By Edith Morgan
This time, Paris took the hit: as I write this, on Saturday night, there are 129 dead, 352 injured – and among the injured, 99 are “critical”. The carnage was spread out over 6 sites in two Paris districts, and included various sites:
At 9:20 p.m., at the “Le Carillon “ bar, a witness heard an explosion. Ten minutes later there were two explosions just outside the Stade de France stadium, where a soccer match between Germany and France was in progress (France’s President Hollande was there and he was rushed out to safety immediately – though the game was allowed to continue)
At 9:30 p.m. the second attack took place, at La Casa Nostra restaurant on the Rue de la Fontaine, where four people died.
The worst part of this attack took place at the Bataclan Theater on Boulevard Voltaire, where up to 100 people were taken hostage by masked men with machine guns. Inside the theater, gunmen opened fire on the hundreds watching the American “Eagles of Death “ Metal group. It was at this theater that the largest number of victims died: the number is believed to be 89, at this time. One of the attackers was shot dead, and 3 blew themselves up.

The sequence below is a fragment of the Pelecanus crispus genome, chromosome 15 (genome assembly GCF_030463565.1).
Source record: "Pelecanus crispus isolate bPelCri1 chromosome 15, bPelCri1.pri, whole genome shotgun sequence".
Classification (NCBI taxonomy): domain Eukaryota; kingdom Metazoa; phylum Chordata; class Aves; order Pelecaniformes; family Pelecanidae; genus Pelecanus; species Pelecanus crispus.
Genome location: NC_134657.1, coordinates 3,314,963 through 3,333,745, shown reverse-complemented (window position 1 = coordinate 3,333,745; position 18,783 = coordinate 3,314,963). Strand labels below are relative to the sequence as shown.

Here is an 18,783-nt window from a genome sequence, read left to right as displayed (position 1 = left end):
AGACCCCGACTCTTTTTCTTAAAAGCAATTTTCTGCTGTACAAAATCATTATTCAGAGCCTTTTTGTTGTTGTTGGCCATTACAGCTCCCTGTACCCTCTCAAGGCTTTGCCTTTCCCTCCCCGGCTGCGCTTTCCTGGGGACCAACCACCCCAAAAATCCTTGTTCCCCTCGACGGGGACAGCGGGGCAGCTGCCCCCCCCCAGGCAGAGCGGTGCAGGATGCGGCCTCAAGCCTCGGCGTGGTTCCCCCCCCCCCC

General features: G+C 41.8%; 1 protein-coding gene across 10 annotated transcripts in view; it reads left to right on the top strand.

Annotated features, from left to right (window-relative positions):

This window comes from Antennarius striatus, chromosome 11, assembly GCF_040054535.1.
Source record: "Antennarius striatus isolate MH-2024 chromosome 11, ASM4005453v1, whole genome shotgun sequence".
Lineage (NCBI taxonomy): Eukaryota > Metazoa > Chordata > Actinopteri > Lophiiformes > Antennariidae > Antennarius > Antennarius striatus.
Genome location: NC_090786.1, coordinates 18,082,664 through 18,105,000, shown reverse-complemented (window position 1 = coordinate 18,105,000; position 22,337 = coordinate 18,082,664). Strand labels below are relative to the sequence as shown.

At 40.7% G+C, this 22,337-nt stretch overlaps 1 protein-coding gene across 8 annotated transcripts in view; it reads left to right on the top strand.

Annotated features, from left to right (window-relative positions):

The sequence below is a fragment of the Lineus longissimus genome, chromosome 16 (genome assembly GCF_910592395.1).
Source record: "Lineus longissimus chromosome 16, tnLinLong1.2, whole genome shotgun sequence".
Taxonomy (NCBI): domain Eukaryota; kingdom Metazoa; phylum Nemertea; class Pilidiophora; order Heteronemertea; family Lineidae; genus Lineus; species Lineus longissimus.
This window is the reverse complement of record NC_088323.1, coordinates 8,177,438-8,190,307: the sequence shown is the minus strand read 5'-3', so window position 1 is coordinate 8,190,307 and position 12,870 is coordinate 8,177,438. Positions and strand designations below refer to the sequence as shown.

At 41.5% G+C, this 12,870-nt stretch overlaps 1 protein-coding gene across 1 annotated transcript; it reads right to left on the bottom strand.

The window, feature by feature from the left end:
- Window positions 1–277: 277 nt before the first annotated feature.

Later we heard on the Sunday evening news that there were believed to be 8 terrorists involved, and seven had been killed, but the eighth was still at large. There was some mention that ISIS was involved, but it is really too early to have ascertained who was responsible, and even more difficult to answer , WHY it was done.
I am very much saddened by this, yet another attack on innocent civilians, and in a city that I have always loved – and which holds so many great memories for me: when we had to flee Germany in 1933, we landed in Paris, where we lived for three and a half years, and on the outskirts for another 3 years. We were there in June of 1940, when the Nazis invaded and threatened to destroy the city if it was defended; we (my brother, then 7, and I at 9 years of age, and my mother) fled on foot – my father was in an internment camp somewhere in France –walked for 11 days just ahead of the invading barbarians until finally, when we reached Limoges, an armistice was signed.
I have since visited Paris in 2001 – and it is still the beautiful, vibrant, indestructible city I had remembered – despite the bombings, the occupation, the trials and tribulations of suffering through World War II: indomitable and indestructible. And I know it will be again, rising each time like the Phoenix from the ashes, and rebuilding better than ever.
Perhaps again before I grow too old I can revisit the Rue de Lacretelle, pick hyacinths and violets in the Bois de Boulogne, and see the stunningly beautiful Cathedrals Notre Dame and Sacre Coeur – and perhaps even climb partway up the Eiffel Tower.
But most of all I will remember to thank the French, who saved us several times over… and I will think of them now once again as they struggle to regain their balance. Few will try to do all we can to repay our many debts in their hour of need.